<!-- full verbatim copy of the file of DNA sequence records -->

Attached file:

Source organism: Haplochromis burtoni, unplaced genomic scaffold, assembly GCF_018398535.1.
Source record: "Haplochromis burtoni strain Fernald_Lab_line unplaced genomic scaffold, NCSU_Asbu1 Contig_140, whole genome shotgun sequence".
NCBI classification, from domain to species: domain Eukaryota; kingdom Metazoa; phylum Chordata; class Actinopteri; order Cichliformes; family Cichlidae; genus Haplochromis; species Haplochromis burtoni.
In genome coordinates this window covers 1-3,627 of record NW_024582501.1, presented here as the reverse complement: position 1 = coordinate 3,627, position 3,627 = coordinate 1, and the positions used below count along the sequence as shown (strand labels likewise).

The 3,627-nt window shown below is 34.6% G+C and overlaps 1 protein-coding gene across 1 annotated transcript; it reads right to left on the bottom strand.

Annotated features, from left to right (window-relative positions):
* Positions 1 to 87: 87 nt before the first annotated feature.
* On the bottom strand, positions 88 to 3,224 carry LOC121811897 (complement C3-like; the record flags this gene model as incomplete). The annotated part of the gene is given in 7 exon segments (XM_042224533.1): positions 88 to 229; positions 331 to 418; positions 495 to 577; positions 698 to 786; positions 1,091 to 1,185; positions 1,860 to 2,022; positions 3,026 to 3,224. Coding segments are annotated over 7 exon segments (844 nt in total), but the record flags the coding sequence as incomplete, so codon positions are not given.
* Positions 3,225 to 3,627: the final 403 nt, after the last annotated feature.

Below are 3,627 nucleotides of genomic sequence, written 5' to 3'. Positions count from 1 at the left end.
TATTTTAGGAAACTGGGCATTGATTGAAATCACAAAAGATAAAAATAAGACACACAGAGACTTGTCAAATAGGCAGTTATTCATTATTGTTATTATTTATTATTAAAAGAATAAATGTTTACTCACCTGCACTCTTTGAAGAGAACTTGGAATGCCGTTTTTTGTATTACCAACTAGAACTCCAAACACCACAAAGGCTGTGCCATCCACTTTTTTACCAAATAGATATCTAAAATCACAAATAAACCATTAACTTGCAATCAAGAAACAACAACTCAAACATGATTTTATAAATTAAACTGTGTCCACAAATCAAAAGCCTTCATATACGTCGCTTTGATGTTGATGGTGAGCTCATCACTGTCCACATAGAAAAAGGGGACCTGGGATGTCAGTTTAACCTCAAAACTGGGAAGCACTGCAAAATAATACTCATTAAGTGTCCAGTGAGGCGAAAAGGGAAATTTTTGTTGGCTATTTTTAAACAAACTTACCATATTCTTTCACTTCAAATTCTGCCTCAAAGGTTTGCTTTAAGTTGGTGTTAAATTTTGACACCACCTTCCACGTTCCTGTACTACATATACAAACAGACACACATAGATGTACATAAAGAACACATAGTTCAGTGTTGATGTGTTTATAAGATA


Source organism: Haplochromis burtoni, unplaced genomic scaffold, assembly GCF_018398535.1.
Source record: "Haplochromis burtoni strain Fernald_Lab_line unplaced genomic scaffold, NCSU_Asbu1 Contig_140, whole genome shotgun sequence".
NCBI classification, from domain to species: domain Eukaryota; kingdom Metazoa; phylum Chordata; class Actinopteri; order Cichliformes; family Cichlidae; genus Haplochromis; species Haplochromis burtoni.
In genome coordinates this window covers 1-3,627 of record NW_024582501.1, presented here as the reverse complement: position 1 = coordinate 3,627, position 3,627 = coordinate 1, and the positions used below count along the sequence as shown (strand labels likewise).

The 3,627-nt window shown below is 34.6% G+C and overlaps 1 protein-coding gene across 1 annotated transcript; it reads right to left on the bottom strand.

Annotated features, from left to right (window-relative positions):
* Positions 1 to 87: 87 nt before the first annotated feature.
* On the bottom strand, positions 88 to 3,224 carry LOC121811897 (complement C3-like; the record flags this gene model as incomplete). The annotated part of the gene is given in 7 exon segments (XM_042224533.1): positions 88 to 229; positions 331 to 418; positions 495 to 577; positions 698 to 786; positions 1,091 to 1,185; positions 1,860 to 2,022; positions 3,026 to 3,224. Coding segments are annotated over 7 exon segments (844 nt in total), but the record flags the coding sequence as incomplete, so codon positions are not given.
* Positions 3,225 to 3,627: the final 403 nt, after the last annotated feature.

Below are 3,627 nucleotides of genomic sequence, written 5' to 3'. Positions count from 1 at the left end.
TATTTTAGGAAACTGGGCATTGATTGAAATCACAAAAGATAAAAATAAGACACACAGAGACTTGTCAAATAGGCAGTTATTCATTATTGTTATTATTTATTATTAAAAGAATAAATGTTTACTCACCTGCACTCTTTGAAGAGAACTTGGAATGCCGTTTTTTGTATTACCAACTAGAACTCCAAACACCACAAAGGCTGTGCCATCCACTTTTTTACCAAATAGATATCTAAAATCACAAATAAACCATTAACTTGCAATCAAGAAACAACAACTCAAACATGATTTTATAAATTAAACTGTGTCCACAAATCAAAAGCCTTCATATACGTCGCTTTGATGTTGATGGTGAGCTCATCACTGTCCACATAGAAAAAGGGGACCTGGGATGTCAGTTTAACCTCAAAACTGGGAAGCACTGCAAAATAATACTCATTAAGTGTCCAGTGAGGCGAAAAGGGAAATTTTTGTTGGCTATTTTTAAACAAACTTACCATATTCTTTCACTTCAAATTCTGCCTCAAAGGTTTGCTTTAAGTTGGTGTTAAATTTTGACACCACCTTCCACGTTCCTGTACTACATATACAAACAGACACACATAGATGTACATAAAGAACACATAGTTCAGTGTTGATGTGTTTATAAGATA